Heavy interviewed Aaron Tweedie about his bags that are designed for men. Here’s what you need to know about the unique apparel.
1. The Idea Came About on a Construction Site
While Tweedie was working as a contractor, he saw the need for the accessory.
In 2005, Tweedie was on a construction site and used a promotional bag that a sales rep had left, but he had to request multiple replacements because they kept breaking.
“I did this five times and then started searching for something of better quality, that was also stylish, and reasonably priced. I couldn’t find anything and recognized there was an opportunity to fill a need in the men’s apparel market,” he explained.
He had this idea for five years before acting on it.
Tweedie credits the book Think and Grow Rich by Napoleon Hill for giving him the incentive to take the next step.
2. The Bag Is a ‘Tool Not a Fashion Statement’
When asked what makes his bag more masculine, he answered:
It’s not just one thing that defines masculinity. It’s a lot of things, and an important facet of the brand is defining that masculinity is being prepared and confident. Even confident enough to carry a bag if you need it. Because the bag is a tool, not a fashion statement.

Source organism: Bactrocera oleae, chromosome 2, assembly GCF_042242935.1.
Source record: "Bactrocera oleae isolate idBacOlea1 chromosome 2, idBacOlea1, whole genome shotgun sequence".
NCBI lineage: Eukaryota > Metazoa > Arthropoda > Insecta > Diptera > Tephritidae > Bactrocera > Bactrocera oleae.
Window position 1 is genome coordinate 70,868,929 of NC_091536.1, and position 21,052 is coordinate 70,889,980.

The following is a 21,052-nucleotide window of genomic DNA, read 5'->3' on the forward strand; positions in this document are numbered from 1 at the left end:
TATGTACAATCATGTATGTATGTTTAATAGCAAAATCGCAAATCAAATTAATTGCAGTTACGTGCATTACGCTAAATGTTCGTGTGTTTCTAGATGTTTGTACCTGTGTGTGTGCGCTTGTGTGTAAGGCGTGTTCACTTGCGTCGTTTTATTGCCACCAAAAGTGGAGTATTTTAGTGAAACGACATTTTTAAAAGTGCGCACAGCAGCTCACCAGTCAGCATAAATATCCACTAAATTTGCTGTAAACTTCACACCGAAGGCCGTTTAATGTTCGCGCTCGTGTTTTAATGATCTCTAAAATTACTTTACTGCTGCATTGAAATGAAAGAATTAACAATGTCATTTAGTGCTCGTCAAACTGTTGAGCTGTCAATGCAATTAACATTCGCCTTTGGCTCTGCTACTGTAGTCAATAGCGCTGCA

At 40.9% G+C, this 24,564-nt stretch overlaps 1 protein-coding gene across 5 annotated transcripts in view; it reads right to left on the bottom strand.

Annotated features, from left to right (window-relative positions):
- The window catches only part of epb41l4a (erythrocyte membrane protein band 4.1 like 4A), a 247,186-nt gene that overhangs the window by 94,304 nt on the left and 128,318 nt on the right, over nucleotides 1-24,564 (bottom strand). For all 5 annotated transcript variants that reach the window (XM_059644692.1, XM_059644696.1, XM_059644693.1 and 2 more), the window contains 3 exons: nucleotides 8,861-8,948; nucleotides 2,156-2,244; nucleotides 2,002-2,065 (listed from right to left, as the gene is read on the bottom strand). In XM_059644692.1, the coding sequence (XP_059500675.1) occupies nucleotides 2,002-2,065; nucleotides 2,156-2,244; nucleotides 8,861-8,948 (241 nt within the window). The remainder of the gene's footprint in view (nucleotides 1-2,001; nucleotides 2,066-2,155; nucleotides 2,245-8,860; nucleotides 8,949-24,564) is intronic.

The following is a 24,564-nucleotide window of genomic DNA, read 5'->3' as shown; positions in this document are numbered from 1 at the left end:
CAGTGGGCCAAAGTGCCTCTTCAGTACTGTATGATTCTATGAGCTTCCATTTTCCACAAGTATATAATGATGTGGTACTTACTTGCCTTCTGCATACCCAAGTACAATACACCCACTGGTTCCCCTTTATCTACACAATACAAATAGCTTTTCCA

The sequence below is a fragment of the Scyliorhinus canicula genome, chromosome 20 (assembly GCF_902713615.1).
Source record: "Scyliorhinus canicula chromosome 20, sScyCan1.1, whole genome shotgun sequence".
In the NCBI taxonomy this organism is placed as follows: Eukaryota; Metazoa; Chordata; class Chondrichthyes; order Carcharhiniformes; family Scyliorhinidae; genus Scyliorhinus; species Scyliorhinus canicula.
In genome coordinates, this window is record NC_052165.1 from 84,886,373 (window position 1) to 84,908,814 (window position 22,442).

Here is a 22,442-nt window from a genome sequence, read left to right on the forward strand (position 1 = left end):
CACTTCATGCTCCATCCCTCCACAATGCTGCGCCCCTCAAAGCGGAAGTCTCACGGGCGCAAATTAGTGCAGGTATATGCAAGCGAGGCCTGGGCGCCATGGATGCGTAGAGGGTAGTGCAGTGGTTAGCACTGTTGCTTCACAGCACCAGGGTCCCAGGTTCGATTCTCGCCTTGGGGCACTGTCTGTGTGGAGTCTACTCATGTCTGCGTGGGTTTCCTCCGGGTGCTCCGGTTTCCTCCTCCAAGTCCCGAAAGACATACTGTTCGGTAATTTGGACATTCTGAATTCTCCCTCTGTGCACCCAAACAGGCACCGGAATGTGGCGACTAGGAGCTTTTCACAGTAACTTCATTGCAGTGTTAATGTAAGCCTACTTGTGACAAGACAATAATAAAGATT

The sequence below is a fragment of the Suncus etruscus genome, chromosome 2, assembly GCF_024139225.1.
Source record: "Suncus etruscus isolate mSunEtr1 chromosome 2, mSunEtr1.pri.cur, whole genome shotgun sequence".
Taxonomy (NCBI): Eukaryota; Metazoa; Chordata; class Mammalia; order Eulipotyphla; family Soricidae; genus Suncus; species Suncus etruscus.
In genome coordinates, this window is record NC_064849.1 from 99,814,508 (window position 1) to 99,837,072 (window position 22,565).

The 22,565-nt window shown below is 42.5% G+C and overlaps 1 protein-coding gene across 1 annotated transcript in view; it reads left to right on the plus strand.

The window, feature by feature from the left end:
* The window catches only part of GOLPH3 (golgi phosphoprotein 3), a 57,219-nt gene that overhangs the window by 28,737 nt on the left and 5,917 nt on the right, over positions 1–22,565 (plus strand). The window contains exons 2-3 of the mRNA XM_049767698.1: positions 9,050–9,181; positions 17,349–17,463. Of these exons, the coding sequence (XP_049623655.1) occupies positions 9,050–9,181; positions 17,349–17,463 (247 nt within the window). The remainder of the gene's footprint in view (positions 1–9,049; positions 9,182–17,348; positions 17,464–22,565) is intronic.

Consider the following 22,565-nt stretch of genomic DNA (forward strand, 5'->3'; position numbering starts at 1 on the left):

3. Women Approve
Although the bag was created with men in mind, women are known to buy it as well.
Tweedie also said wives and girlfriends like the fact they no longer have to carry their men’s things.
“Women hate hearing ‘Honey, will you hold my keys?'” he said.
As a result, 15 percent of his sales are due to women consumers.
4. A Kid-PACK Is Coming
Watch the video above, to see Tweedie’s actual children ask him when a bag designed for them will be available.
In fact, Tweddie has already put an application in to Kickstarter and it is set to launch on November 10.
5. He Wasn’t Nervous to Face the Sharks
When asked if he was apprehensive to face the sharks, he replied, “Not at all. They are just people and they put their underwear on one leg at a time. They just happen to wear really expensive underwear.”
However, what he did fear was that the fact that he was on national television:
What made me nervous was knowing that I was performing for 7-8 million people. That’s the largest audience I’ve performed for to date. Knowing that any gaffe you make in your presentation will be seen on national TV. That makes a guy sweat. To me, the sharks were only 5 people out of the 8 million I performed for.
Also on this episode: